Washington — A new Virginia law will require state regulators to scrutinize utility requests to pass on the cost of securing additional natural gas pipeline capacity to electricity ratepayers, potentially creating a barrier to infrastructure projects.
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Governor Ralph Northam signed Virginia House Bill 167 into law on April 6 after it passed in both chambers of the state legislature with bipartisan support. The law empowers the State Corporation Commission to reject an electric power utility's request to recover the cost of entering into a contract for new pipeline capacity. It requires utilities to prove they need additional fuel capacity to maintain reliable service and that reserving gas pipeline capacity is the lowest-cost option.
The legislation comes amid a push to reassert the SCC's authority over electric utilities, including Dominion Energy. The bill's chief sponsor, Republican Delegate Lee Ware, has also co-sponsored the Fair Energy Bills Act, which would unwind a 2015 freeze on base rates and allow the SCC to order ratepayer refunds when utilities generate excess profits.
IMPLICATIONS FOR PIPELINES
Environmentalists and pipeline opponents said the law would prevent companies from charging Virginia ratepayers for pipelines that may become stranded assets in light of the Clean Economy Act. That bill, which is awaiting Northam's signature, would require Dominion, Virginia Electric and Power Co., and competitive electric power providers to obtain 100% of the power they supply from renewable or carbon-free sources by 2045.
"We have long held that Virginia families and businesses should not be on the hook for new natural gas projects like the Atlantic Coast Pipeline that are wholly unnecessary to meet electricity needs," Peter Anderson, Virginia program manager at Appalachian Voices said in a statement.
ACP stakeholders Dominion and Duke Energy have said that the project to deliver West Virginia gas to Virginia and North Carolina is necessary because regional pipelines are at capacity.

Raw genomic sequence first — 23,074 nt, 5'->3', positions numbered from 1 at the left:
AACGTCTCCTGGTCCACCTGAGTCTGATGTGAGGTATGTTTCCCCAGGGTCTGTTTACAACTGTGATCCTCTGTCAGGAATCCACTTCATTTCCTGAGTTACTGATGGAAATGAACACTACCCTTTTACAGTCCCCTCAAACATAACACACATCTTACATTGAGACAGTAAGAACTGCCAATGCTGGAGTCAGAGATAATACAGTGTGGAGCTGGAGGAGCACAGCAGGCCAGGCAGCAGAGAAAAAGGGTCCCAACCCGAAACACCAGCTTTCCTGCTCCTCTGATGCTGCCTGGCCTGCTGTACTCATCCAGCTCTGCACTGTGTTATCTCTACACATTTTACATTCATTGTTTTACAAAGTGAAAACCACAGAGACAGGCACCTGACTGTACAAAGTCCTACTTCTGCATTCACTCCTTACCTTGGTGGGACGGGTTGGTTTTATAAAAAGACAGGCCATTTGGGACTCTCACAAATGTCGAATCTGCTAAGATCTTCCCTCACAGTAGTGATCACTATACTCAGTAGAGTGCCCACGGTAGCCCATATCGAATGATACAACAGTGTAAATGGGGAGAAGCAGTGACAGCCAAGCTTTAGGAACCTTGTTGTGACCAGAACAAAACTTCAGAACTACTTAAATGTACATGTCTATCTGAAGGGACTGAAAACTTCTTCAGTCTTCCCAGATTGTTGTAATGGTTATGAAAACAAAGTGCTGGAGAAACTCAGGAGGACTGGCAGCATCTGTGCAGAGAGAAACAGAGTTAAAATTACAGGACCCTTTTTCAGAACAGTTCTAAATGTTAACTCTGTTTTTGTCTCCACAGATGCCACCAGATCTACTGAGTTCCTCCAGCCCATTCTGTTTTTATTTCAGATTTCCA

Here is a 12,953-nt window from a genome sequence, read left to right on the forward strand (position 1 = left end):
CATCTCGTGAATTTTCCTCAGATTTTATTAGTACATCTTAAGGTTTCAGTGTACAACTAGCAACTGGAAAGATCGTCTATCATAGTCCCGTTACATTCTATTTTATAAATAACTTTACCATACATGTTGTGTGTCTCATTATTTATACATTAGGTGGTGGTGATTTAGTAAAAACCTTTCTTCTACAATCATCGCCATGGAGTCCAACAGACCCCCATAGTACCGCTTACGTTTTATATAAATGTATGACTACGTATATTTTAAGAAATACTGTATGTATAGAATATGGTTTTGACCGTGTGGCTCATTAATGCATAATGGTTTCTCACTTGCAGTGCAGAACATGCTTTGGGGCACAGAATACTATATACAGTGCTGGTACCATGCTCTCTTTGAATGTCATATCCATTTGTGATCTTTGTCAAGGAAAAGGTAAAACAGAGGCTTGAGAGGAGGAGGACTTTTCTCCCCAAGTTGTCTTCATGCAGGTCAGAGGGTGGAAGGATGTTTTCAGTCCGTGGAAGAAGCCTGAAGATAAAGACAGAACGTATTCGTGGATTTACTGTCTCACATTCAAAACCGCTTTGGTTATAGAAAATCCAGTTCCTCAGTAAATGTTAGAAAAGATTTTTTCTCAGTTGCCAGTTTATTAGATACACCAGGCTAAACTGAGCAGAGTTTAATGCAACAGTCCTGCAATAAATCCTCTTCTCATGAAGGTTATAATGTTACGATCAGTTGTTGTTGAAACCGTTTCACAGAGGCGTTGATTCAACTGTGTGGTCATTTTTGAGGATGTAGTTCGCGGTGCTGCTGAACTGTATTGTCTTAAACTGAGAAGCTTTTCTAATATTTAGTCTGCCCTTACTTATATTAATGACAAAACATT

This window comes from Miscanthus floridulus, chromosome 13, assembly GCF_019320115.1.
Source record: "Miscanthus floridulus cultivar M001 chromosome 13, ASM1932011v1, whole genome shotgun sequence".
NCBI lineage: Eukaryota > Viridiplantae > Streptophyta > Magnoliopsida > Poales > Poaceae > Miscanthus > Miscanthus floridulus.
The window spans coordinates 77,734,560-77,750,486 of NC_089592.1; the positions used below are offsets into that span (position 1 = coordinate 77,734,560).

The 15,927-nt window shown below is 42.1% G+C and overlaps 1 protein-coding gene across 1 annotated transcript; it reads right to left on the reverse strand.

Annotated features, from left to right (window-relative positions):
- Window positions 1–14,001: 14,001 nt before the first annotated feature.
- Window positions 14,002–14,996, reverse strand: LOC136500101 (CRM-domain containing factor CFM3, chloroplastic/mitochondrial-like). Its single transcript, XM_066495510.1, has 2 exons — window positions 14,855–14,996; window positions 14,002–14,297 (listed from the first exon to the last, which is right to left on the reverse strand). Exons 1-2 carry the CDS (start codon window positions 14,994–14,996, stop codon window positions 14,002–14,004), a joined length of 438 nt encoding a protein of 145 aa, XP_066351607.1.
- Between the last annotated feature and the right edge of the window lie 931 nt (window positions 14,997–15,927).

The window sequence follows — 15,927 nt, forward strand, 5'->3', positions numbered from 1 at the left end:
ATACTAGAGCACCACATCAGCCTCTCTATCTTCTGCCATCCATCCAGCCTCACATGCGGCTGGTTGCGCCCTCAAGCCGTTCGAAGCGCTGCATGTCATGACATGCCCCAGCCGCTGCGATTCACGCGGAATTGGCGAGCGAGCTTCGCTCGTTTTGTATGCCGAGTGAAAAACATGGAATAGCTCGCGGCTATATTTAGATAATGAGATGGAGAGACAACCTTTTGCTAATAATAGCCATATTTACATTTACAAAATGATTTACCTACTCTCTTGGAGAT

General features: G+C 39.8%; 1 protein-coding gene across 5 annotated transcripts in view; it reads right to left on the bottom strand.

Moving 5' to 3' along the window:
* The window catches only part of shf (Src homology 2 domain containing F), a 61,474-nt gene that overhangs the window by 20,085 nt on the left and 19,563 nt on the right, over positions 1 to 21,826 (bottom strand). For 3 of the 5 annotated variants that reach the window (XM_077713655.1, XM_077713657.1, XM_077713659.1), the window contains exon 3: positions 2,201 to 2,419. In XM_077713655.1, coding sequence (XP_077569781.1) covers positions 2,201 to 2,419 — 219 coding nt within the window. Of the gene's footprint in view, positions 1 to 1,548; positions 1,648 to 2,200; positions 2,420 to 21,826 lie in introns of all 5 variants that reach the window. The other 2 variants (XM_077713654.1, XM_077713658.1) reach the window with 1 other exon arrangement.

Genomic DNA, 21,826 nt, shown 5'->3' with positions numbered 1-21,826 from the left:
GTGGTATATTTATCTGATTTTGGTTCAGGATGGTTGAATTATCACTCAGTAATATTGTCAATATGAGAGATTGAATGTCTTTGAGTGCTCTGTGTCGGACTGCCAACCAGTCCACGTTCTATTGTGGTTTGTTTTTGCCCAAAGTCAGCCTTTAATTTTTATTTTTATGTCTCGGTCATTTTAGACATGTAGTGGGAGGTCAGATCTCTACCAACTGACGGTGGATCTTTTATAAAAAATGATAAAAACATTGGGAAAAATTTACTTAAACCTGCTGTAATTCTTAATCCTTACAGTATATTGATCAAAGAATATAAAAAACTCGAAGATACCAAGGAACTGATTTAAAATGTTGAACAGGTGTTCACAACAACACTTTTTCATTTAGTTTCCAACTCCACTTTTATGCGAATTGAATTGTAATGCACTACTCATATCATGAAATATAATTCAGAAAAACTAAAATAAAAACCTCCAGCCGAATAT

Dominion believes the contract costs linked to ACP will meet the regulatory standard for approval under the law, spokesman Rayhan Daudani said.
"Natural gas and the Atlantic Coast Pipeline will continue to play an essential role in Dominion Energy's plan to maintain reliability while achieving net zero emissions by 2050," he said in an email. "It will support the rapid expansion of renewables by keeping the lights on when wind and solar are not producing electricity."
The law would not prevent pipeline construction, Appalachian Voices said, but it would shift the risk of pipeline investment from ratepayers to developers. Historically, the SCC has allowed utilities to recover the costs of reserving capacity on gas pipelines, even when they do not utilize that capacity.
REQUIREMENT TO SHOW NEED
Under the new law, when electric utilities ask to recoup those costs, they must first show that they cannot maintain reliable service without securing additional fuel supplies. They must then identify how much new fuel capacity they require and when they will need it. Next, they will have to study all available options, including alternatives to gas capacity contracts. Finally, they must demonstrate that gas capacity contracts are the lowest-cost option, taking into account both fixed and variable costs and projections for future utilization of the capacity.
The SCC's Division of Public Utility Regulation does not employ staff capable of conducting the reviews, and, therefore, the commission will have to hire consultants to review company filings. The consultant will make a recommendation to the SCC on whether the utility has satisfied each requirement "by a preponderance of the evidence."
The law applies to proceedings for recovery of fuel costs where the utility is seeking to recoup the expense of entering into a natural gas capacity contract with a term of 10 years or more for supplies of at least 250,000 Dt/d.